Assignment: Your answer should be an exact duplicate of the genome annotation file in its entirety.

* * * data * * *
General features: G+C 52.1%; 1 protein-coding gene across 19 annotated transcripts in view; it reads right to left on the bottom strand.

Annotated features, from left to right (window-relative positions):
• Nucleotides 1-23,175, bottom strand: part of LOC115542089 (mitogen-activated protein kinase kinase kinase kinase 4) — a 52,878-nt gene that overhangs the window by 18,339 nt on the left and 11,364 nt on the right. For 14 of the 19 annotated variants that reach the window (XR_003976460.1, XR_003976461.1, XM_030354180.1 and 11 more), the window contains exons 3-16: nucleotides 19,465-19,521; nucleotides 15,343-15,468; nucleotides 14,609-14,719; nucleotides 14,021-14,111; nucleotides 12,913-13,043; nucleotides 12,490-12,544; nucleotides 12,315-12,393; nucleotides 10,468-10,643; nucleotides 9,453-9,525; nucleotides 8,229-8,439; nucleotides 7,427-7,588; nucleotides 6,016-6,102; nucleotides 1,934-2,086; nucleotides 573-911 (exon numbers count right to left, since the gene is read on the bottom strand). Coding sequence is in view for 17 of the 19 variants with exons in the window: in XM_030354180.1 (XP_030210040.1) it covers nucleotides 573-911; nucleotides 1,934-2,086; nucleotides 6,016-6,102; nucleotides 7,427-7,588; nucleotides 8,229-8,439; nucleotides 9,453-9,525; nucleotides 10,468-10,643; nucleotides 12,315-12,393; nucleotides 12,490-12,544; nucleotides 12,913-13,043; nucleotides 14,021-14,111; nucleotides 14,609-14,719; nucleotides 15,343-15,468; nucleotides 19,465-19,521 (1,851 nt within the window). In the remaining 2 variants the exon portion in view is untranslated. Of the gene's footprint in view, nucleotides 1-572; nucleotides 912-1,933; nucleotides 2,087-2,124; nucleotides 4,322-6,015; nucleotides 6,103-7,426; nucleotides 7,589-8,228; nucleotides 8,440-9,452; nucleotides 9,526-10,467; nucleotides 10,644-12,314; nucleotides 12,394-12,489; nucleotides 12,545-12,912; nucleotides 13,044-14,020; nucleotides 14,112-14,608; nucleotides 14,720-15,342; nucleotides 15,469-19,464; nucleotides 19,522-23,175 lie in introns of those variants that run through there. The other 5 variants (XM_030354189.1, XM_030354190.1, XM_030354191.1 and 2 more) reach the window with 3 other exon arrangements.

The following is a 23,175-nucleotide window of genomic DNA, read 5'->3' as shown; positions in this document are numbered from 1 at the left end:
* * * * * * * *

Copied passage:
General features: G+C 52.1%; 1 protein-coding gene across 19 annotated transcripts in view; it reads right to left on the bottom strand.

Annotated features, from left to right (window-relative positions):
• Nucleotides 1-23,175, bottom strand: part of LOC115542089 (mitogen-activated protein kinase kinase kinase kinase 4) — a 52,878-nt gene that overhangs the window by 18,339 nt on the left and 11,364 nt on the right. For 14 of the 19 annotated variants that reach the window (XR_003976460.1, XR_003976461.1, XM_030354180.1 and 11 more), the window contains exons 3-16: nucleotides 19,465-19,521; nucleotides 15,343-15,468; nucleotides 14,609-14,719; nucleotides 14,021-14,111; nucleotides 12,913-13,043; nucleotides 12,490-12,544; nucleotides 12,315-12,393; nucleotides 10,468-10,643; nucleotides 9,453-9,525; nucleotides 8,229-8,439; nucleotides 7,427-7,588; nucleotides 6,016-6,102; nucleotides 1,934-2,086; nucleotides 573-911 (exon numbers count right to left, since the gene is read on the bottom strand). Coding sequence is in view for 17 of the 19 variants with exons in the window: in XM_030354180.1 (XP_030210040.1) it covers nucleotides 573-911; nucleotides 1,934-2,086; nucleotides 6,016-6,102; nucleotides 7,427-7,588; nucleotides 8,229-8,439; nucleotides 9,453-9,525; nucleotides 10,468-10,643; nucleotides 12,315-12,393; nucleotides 12,490-12,544; nucleotides 12,913-13,043; nucleotides 14,021-14,111; nucleotides 14,609-14,719; nucleotides 15,343-15,468; nucleotides 19,465-19,521 (1,851 nt within the window). In the remaining 2 variants the exon portion in view is untranslated. Of the gene's footprint in view, nucleotides 1-572; nucleotides 912-1,933; nucleotides 2,087-2,124; nucleotides 4,322-6,015; nucleotides 6,103-7,426; nucleotides 7,589-8,228; nucleotides 8,440-9,452; nucleotides 9,526-10,467; nucleotides 10,644-12,314; nucleotides 12,394-12,489; nucleotides 12,545-12,912; nucleotides 13,044-14,020; nucleotides 14,112-14,608; nucleotides 14,720-15,342; nucleotides 15,469-19,464; nucleotides 19,522-23,175 lie in introns of those variants that run through there. The other 5 variants (XM_030354189.1, XM_030354190.1, XM_030354191.1 and 2 more) reach the window with 3 other exon arrangements.

The following is a 23,175-nucleotide window of genomic DNA, read 5'->3' as shown; positions in this document are numbered from 1 at the left end: